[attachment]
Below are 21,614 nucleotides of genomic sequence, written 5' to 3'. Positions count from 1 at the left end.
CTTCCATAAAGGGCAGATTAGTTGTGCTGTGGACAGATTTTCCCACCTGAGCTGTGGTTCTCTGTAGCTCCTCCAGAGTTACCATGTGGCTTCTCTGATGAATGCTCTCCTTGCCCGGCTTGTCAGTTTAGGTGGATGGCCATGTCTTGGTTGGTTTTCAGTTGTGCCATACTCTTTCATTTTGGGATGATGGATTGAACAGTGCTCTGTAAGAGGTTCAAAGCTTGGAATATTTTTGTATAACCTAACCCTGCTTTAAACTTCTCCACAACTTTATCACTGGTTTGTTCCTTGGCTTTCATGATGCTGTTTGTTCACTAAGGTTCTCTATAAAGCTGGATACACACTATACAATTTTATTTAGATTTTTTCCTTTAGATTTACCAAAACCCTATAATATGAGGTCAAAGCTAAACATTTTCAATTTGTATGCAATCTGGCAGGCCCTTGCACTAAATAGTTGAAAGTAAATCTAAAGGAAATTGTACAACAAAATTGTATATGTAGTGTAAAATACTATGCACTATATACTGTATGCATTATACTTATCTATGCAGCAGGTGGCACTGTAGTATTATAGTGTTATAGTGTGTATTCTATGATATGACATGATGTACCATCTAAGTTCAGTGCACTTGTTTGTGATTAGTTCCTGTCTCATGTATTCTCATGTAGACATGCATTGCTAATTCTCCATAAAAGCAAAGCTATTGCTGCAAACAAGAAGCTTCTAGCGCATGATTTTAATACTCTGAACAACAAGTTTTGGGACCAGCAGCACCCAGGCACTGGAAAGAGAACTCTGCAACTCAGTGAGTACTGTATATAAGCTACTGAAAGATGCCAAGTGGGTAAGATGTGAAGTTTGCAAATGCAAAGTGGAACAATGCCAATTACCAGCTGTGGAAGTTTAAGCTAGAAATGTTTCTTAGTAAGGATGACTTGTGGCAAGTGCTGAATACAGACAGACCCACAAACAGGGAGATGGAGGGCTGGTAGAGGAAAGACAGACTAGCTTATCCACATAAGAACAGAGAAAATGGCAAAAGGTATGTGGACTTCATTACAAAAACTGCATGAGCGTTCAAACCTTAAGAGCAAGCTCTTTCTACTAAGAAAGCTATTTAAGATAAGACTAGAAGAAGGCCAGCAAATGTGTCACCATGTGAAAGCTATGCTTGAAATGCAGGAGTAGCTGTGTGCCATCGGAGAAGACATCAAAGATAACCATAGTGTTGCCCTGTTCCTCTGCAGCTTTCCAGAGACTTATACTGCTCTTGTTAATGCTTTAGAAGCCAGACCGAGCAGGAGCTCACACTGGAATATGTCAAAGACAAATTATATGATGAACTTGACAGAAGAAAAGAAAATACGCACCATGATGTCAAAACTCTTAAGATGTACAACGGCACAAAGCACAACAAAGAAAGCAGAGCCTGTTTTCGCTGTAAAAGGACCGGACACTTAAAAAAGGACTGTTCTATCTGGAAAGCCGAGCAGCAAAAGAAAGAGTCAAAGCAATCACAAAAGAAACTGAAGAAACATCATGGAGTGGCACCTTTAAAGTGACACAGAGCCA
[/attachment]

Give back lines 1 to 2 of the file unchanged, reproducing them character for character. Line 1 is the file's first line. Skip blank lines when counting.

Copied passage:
Below are 21,614 nucleotides of genomic sequence, written 5' to 3'. Positions count from 1 at the left end.
CTTCCATAAAGGGCAGATTAGTTGTGCTGTGGACAGATTTTCCCACCTGAGCTGTGGTTCTCTGTAGCTCCTCCAGAGTTACCATGTGGCTTCTCTGATGAATGCTCTCCTTGCCCGGCTTGTCAGTTTAGGTGGATGGCCATGTCTTGGTTGGTTTTCAGTTGTGCCATACTCTTTCATTTTGGGATGATGGATTGAACAGTGCTCTGTAAGAGGTTCAAAGCTTGGAATATTTTTGTATAACCTAACCCTGCTTTAAACTTCTCCACAACTTTATCACTGGTTTGTTCCTTGGCTTTCATGATGCTGTTTGTTCACTAAGGTTCTCTATAAAGCTGGATACACACTATACAATTTTATTTAGATTTTTTCCTTTAGATTTACCAAAACCCTATAATATGAGGTCAAAGCTAAACATTTTCAATTTGTATGCAATCTGGCAGGCCCTTGCACTAAATAGTTGAAAGTAAATCTAAAGGAAATTGTACAACAAAATTGTATATGTAGTGTAAAATACTATGCACTATATACTGTATGCATTATACTTATCTATGCAGCAGGTGGCACTGTAGTATTATAGTGTTATAGTGTGTATTCTATGATATGACATGATGTACCATCTAAGTTCAGTGCACTTGTTTGTGATTAGTTCCTGTCTCATGTATTCTCATGTAGACATGCATTGCTAATTCTCCATAAAAGCAAAGCTATTGCTGCAAACAAGAAGCTTCTAGCGCATGATTTTAATACTCTGAACAACAAGTTTTGGGACCAGCAGCACCCAGGCACTGGAAAGAGAACTCTGCAACTCAGTGAGTACTGTATATAAGCTACTGAAAGATGCCAAGTGGGTAAGATGTGAAGTTTGCAAATGCAAAGTGGAACAATGCCAATTACCAGCTGTGGAAGTTTAAGCTAGAAATGTTTCTTAGTAAGGATGACTTGTGGCAAGTGCTGAATACAGACAGACCCACAAACAGGGAGATGGAGGGCTGGTAGAGGAAAGACAGACTAGCTTATCCACATAAGAACAGAGAAAATGGCAAAAGGTATGTGGACTTCATTACAAAAACTGCATGAGCGTTCAAACCTTAAGAGCAAGCTCTTTCTACTAAGAAAGCTATTTAAGATAAGACTAGAAGAAGGCCAGCAAATGTGTCACCATGTGAAAGCTATGCTTGAAATGCAGGAGTAGCTGTGTGCCATCGGAGAAGACATCAAAGATAACCATAGTGTTGCCCTGTTCCTCTGCAGCTTTCCAGAGACTTATACTGCTCTTGTTAATGCTTTAGAAGCCAGACCGAGCAGGAGCTCACACTGGAATATGTCAAAGACAAATTATATGATGAACTTGACAGAAGAAAAGAAAATACGCACCATGATGTCAAAACTCTTAAGATGTACAACGGCACAAAGCACAACAAAGAAAGCAGAGCCTGTTTTCGCTGTAAAAGGACCGGACACTTAAAAAAGGACTGTTCTATCTGGAAAGCCGAGCAGCAAAAGAAAGAGTCAAAGCAATCACAAAAGAAACTGAAGAAACATCATGGAGTGGCACCTTTAAAGTGACACAGAGCCA